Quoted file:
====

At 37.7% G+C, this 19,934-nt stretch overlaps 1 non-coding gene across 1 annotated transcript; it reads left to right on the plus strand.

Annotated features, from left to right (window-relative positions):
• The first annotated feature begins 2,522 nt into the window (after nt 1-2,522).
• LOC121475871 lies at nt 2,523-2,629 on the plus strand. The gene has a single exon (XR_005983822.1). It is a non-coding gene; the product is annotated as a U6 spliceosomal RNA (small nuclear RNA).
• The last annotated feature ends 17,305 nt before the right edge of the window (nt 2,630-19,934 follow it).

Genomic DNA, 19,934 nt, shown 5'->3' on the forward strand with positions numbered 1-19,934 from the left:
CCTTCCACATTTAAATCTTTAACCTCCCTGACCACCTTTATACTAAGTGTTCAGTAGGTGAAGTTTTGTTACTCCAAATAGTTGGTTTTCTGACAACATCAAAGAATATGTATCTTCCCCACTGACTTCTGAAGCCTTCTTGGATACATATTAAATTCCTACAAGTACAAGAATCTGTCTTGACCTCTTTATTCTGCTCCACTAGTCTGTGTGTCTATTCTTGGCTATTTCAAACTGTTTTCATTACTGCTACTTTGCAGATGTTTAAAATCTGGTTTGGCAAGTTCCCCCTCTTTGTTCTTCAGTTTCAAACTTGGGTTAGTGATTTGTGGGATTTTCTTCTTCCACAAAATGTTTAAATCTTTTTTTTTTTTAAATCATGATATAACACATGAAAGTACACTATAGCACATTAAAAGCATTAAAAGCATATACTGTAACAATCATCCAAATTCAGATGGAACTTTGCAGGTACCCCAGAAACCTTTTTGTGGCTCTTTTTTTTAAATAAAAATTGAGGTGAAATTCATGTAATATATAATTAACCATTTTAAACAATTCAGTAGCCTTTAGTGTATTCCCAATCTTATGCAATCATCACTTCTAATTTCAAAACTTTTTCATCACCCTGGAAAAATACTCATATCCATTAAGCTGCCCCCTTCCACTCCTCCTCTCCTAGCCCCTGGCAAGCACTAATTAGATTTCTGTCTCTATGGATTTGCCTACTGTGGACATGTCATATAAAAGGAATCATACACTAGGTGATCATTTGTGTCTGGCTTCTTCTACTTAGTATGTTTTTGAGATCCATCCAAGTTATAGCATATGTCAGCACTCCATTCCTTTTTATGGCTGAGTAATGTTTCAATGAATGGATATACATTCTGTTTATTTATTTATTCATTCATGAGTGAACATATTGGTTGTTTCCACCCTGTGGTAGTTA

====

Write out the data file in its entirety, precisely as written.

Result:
At 37.7% G+C, this 19,934-nt stretch overlaps 1 non-coding gene across 1 annotated transcript; it reads left to right on the plus strand.

Annotated features, from left to right (window-relative positions):
• The first annotated feature begins 2,522 nt into the window (after nt 1-2,522).
• LOC121475871 lies at nt 2,523-2,629 on the plus strand. The gene has a single exon (XR_005983822.1). It is a non-coding gene; the product is annotated as a U6 spliceosomal RNA (small nuclear RNA).
• The last annotated feature ends 17,305 nt before the right edge of the window (nt 2,630-19,934 follow it).

Genomic DNA, 19,934 nt, shown 5'->3' on the forward strand with positions numbered 1-19,934 from the left:
CCTTCCACATTTAAATCTTTAACCTCCCTGACCACCTTTATACTAAGTGTTCAGTAGGTGAAGTTTTGTTACTCCAAATAGTTGGTTTTCTGACAACATCAAAGAATATGTATCTTCCCCACTGACTTCTGAAGCCTTCTTGGATACATATTAAATTCCTACAAGTACAAGAATCTGTCTTGACCTCTTTATTCTGCTCCACTAGTCTGTGTGTCTATTCTTGGCTATTTCAAACTGTTTTCATTACTGCTACTTTGCAGATGTTTAAAATCTGGTTTGGCAAGTTCCCCCTCTTTGTTCTTCAGTTTCAAACTTGGGTTAGTGATTTGTGGGATTTTCTTCTTCCACAAAATGTTTAAATCTTTTTTTTTTTTAAATCATGATATAACACATGAAAGTACACTATAGCACATTAAAAGCATTAAAAGCATATACTGTAACAATCATCCAAATTCAGATGGAACTTTGCAGGTACCCCAGAAACCTTTTTGTGGCTCTTTTTTTTAAATAAAAATTGAGGTGAAATTCATGTAATATATAATTAACCATTTTAAACAATTCAGTAGCCTTTAGTGTATTCCCAATCTTATGCAATCATCACTTCTAATTTCAAAACTTTTTCATCACCCTGGAAAAATACTCATATCCATTAAGCTGCCCCCTTCCACTCCTCCTCTCCTAGCCCCTGGCAAGCACTAATTAGATTTCTGTCTCTATGGATTTGCCTACTGTGGACATGTCATATAAAAGGAATCATACACTAGGTGATCATTTGTGTCTGGCTTCTTCTACTTAGTATGTTTTTGAGATCCATCCAAGTTATAGCATATGTCAGCACTCCATTCCTTTTTATGGCTGAGTAATGTTTCAATGAATGGATATACATTCTGTTTATTTATTTATTCATTCATGAGTGAACATATTGGTTGTTTCCACCCTGTGGTAGTTA